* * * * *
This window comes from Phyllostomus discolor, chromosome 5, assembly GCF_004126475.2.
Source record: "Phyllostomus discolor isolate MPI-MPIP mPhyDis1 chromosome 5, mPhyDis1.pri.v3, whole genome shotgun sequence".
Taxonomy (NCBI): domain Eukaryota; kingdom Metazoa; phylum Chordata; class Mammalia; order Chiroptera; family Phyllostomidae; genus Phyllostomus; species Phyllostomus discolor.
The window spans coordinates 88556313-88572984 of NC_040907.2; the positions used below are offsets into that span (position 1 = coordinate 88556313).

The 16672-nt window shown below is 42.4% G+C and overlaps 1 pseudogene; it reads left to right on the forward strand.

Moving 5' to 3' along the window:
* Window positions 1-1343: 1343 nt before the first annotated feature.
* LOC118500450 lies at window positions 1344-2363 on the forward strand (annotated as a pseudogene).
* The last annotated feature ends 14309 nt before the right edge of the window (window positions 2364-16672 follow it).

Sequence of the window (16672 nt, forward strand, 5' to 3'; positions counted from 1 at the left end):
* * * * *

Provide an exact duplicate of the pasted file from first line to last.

This window comes from Phyllostomus discolor, chromosome 5, assembly GCF_004126475.2.
Source record: "Phyllostomus discolor isolate MPI-MPIP mPhyDis1 chromosome 5, mPhyDis1.pri.v3, whole genome shotgun sequence".
Taxonomy (NCBI): domain Eukaryota; kingdom Metazoa; phylum Chordata; class Mammalia; order Chiroptera; family Phyllostomidae; genus Phyllostomus; species Phyllostomus discolor.
The window spans coordinates 88556313-88572984 of NC_040907.2; the positions used below are offsets into that span (position 1 = coordinate 88556313).

The 16672-nt window shown below is 42.4% G+C and overlaps 1 pseudogene; it reads left to right on the forward strand.

Moving 5' to 3' along the window:
* Window positions 1-1343: 1343 nt before the first annotated feature.
* LOC118500450 lies at window positions 1344-2363 on the forward strand (annotated as a pseudogene).
* The last annotated feature ends 14309 nt before the right edge of the window (window positions 2364-16672 follow it).

Sequence of the window (16672 nt, forward strand, 5' to 3'; positions counted from 1 at the left end):